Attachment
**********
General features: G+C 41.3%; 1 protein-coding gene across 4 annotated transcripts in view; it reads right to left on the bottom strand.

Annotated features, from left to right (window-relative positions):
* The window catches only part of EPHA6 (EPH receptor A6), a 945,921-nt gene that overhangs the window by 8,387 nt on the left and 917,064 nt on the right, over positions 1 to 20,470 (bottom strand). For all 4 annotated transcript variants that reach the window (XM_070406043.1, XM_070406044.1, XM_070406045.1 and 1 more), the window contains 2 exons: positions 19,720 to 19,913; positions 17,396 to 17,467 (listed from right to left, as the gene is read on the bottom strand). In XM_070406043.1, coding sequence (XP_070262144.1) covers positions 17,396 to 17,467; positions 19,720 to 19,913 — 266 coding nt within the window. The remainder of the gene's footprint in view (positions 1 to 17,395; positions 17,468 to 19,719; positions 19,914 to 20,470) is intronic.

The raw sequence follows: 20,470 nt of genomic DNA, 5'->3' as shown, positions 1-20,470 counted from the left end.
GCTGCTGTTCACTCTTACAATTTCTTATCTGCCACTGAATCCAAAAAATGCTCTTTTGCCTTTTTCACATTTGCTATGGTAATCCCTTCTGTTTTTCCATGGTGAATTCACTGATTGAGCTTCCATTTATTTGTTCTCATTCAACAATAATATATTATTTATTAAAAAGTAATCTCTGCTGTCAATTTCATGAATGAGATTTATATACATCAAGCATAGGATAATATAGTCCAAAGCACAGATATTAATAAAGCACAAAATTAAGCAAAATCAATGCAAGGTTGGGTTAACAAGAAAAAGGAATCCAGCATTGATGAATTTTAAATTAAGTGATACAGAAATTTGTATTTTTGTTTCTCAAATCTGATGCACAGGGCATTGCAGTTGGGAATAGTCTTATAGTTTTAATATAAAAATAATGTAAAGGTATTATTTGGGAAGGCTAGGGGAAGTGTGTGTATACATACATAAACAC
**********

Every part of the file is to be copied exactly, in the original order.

General features: G+C 41.3%; 1 protein-coding gene across 4 annotated transcripts in view; it reads right to left on the bottom strand.

Annotated features, from left to right (window-relative positions):
* The window catches only part of EPHA6 (EPH receptor A6), a 945,921-nt gene that overhangs the window by 8,387 nt on the left and 917,064 nt on the right, over positions 1 to 20,470 (bottom strand). For all 4 annotated transcript variants that reach the window (XM_070406043.1, XM_070406044.1, XM_070406045.1 and 1 more), the window contains 2 exons: positions 19,720 to 19,913; positions 17,396 to 17,467 (listed from right to left, as the gene is read on the bottom strand). In XM_070406043.1, coding sequence (XP_070262144.1) covers positions 17,396 to 17,467; positions 19,720 to 19,913 — 266 coding nt within the window. The remainder of the gene's footprint in view (positions 1 to 17,395; positions 17,468 to 19,719; positions 19,914 to 20,470) is intronic.

The raw sequence follows: 20,470 nt of genomic DNA, 5'->3' as shown, positions 1-20,470 counted from the left end.
GCTGCTGTTCACTCTTACAATTTCTTATCTGCCACTGAATCCAAAAAATGCTCTTTTGCCTTTTTCACATTTGCTATGGTAATCCCTTCTGTTTTTCCATGGTGAATTCACTGATTGAGCTTCCATTTATTTGTTCTCATTCAACAATAATATATTATTTATTAAAAAGTAATCTCTGCTGTCAATTTCATGAATGAGATTTATATACATCAAGCATAGGATAATATAGTCCAAAGCACAGATATTAATAAAGCACAAAATTAAGCAAAATCAATGCAAGGTTGGGTTAACAAGAAAAAGGAATCCAGCATTGATGAATTTTAAATTAAGTGATACAGAAATTTGTATTTTTGTTTCTCAAATCTGATGCACAGGGCATTGCAGTTGGGAATAGTCTTATAGTTTTAATATAAAAATAATGTAAAGGTATTATTTGGGAAGGCTAGGGGAAGTGTGTGTATACATACATAAACAC